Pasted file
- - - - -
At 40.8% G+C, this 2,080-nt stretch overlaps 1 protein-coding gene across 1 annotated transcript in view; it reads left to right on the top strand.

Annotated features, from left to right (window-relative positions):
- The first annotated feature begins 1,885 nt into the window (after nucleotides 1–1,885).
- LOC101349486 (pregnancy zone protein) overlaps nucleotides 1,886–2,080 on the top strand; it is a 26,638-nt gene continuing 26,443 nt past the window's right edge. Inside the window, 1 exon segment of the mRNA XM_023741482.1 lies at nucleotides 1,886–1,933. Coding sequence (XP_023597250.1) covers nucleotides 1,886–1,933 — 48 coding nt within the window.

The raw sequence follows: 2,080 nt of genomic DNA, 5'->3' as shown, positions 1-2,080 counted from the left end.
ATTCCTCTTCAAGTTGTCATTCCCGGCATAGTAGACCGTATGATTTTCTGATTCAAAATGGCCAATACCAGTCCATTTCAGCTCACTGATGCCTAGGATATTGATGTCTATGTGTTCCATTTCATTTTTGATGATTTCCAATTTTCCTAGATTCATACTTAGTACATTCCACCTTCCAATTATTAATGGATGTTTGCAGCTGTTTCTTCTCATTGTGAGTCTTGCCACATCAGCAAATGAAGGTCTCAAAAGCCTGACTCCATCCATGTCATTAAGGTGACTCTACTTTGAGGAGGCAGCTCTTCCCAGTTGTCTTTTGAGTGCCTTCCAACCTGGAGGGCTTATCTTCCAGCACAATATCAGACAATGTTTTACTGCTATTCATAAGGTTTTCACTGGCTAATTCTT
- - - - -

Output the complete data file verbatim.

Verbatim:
At 40.8% G+C, this 2,080-nt stretch overlaps 1 protein-coding gene across 1 annotated transcript in view; it reads left to right on the top strand.

Annotated features, from left to right (window-relative positions):
- The first annotated feature begins 1,885 nt into the window (after nucleotides 1–1,885).
- LOC101349486 (pregnancy zone protein) overlaps nucleotides 1,886–2,080 on the top strand; it is a 26,638-nt gene continuing 26,443 nt past the window's right edge. Inside the window, 1 exon segment of the mRNA XM_023741482.1 lies at nucleotides 1,886–1,933. Coding sequence (XP_023597250.1) covers nucleotides 1,886–1,933 — 48 coding nt within the window.

The raw sequence follows: 2,080 nt of genomic DNA, 5'->3' as shown, positions 1-2,080 counted from the left end.
ATTCCTCTTCAAGTTGTCATTCCCGGCATAGTAGACCGTATGATTTTCTGATTCAAAATGGCCAATACCAGTCCATTTCAGCTCACTGATGCCTAGGATATTGATGTCTATGTGTTCCATTTCATTTTTGATGATTTCCAATTTTCCTAGATTCATACTTAGTACATTCCACCTTCCAATTATTAATGGATGTTTGCAGCTGTTTCTTCTCATTGTGAGTCTTGCCACATCAGCAAATGAAGGTCTCAAAAGCCTGACTCCATCCATGTCATTAAGGTGACTCTACTTTGAGGAGGCAGCTCTTCCCAGTTGTCTTTTGAGTGCCTTCCAACCTGGAGGGCTTATCTTCCAGCACAATATCAGACAATGTTTTACTGCTATTCATAAGGTTTTCACTGGCTAATTCTT